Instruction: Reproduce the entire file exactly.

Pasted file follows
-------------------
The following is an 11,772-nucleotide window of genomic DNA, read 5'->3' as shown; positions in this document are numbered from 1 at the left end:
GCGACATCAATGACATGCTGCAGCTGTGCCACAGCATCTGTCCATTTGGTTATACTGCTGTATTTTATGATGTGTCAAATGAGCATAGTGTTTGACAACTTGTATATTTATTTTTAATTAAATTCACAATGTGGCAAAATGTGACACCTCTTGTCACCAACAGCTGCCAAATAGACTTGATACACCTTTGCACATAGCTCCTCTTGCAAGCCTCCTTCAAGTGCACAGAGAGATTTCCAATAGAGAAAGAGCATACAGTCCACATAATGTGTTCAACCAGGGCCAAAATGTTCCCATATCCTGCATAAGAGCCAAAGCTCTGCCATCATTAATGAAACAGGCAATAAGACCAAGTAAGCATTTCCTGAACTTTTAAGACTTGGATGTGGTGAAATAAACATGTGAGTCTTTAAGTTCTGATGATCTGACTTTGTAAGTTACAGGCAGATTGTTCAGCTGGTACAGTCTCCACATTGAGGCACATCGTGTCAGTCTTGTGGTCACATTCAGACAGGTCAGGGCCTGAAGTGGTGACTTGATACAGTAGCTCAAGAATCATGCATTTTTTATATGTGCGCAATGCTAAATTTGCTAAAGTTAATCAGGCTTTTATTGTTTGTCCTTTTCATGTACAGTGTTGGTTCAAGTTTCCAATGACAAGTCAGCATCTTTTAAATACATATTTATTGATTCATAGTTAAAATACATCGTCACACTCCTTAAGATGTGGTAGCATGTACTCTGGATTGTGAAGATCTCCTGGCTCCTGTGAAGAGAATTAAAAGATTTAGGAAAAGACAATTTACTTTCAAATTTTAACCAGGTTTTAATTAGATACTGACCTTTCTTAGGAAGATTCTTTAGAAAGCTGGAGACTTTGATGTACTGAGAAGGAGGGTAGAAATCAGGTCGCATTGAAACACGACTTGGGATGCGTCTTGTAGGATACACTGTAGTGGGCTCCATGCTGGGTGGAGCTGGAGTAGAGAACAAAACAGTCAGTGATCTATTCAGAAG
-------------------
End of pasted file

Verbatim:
The following is an 11,772-nucleotide window of genomic DNA, read 5'->3' as shown; positions in this document are numbered from 1 at the left end:
GCGACATCAATGACATGCTGCAGCTGTGCCACAGCATCTGTCCATTTGGTTATACTGCTGTATTTTATGATGTGTCAAATGAGCATAGTGTTTGACAACTTGTATATTTATTTTTAATTAAATTCACAATGTGGCAAAATGTGACACCTCTTGTCACCAACAGCTGCCAAATAGACTTGATACACCTTTGCACATAGCTCCTCTTGCAAGCCTCCTTCAAGTGCACAGAGAGATTTCCAATAGAGAAAGAGCATACAGTCCACATAATGTGTTCAACCAGGGCCAAAATGTTCCCATATCCTGCATAAGAGCCAAAGCTCTGCCATCATTAATGAAACAGGCAATAAGACCAAGTAAGCATTTCCTGAACTTTTAAGACTTGGATGTGGTGAAATAAACATGTGAGTCTTTAAGTTCTGATGATCTGACTTTGTAAGTTACAGGCAGATTGTTCAGCTGGTACAGTCTCCACATTGAGGCACATCGTGTCAGTCTTGTGGTCACATTCAGACAGGTCAGGGCCTGAAGTGGTGACTTGATACAGTAGCTCAAGAATCATGCATTTTTTATATGTGCGCAATGCTAAATTTGCTAAAGTTAATCAGGCTTTTATTGTTTGTCCTTTTCATGTACAGTGTTGGTTCAAGTTTCCAATGACAAGTCAGCATCTTTTAAATACATATTTATTGATTCATAGTTAAAATACATCGTCACACTCCTTAAGATGTGGTAGCATGTACTCTGGATTGTGAAGATCTCCTGGCTCCTGTGAAGAGAATTAAAAGATTTAGGAAAAGACAATTTACTTTCAAATTTTAACCAGGTTTTAATTAGATACTGACCTTTCTTAGGAAGATTCTTTAGAAAGCTGGAGACTTTGATGTACTGAGAAGGAGGGTAGAAATCAGGTCGCATTGAAACACGACTTGGGATGCGTCTTGTAGGATACACTGTAGTGGGCTCCATGCTGGGTGGAGCTGGAGTAGAGAACAAAACAGTCAGTGATCTATTCAGAAG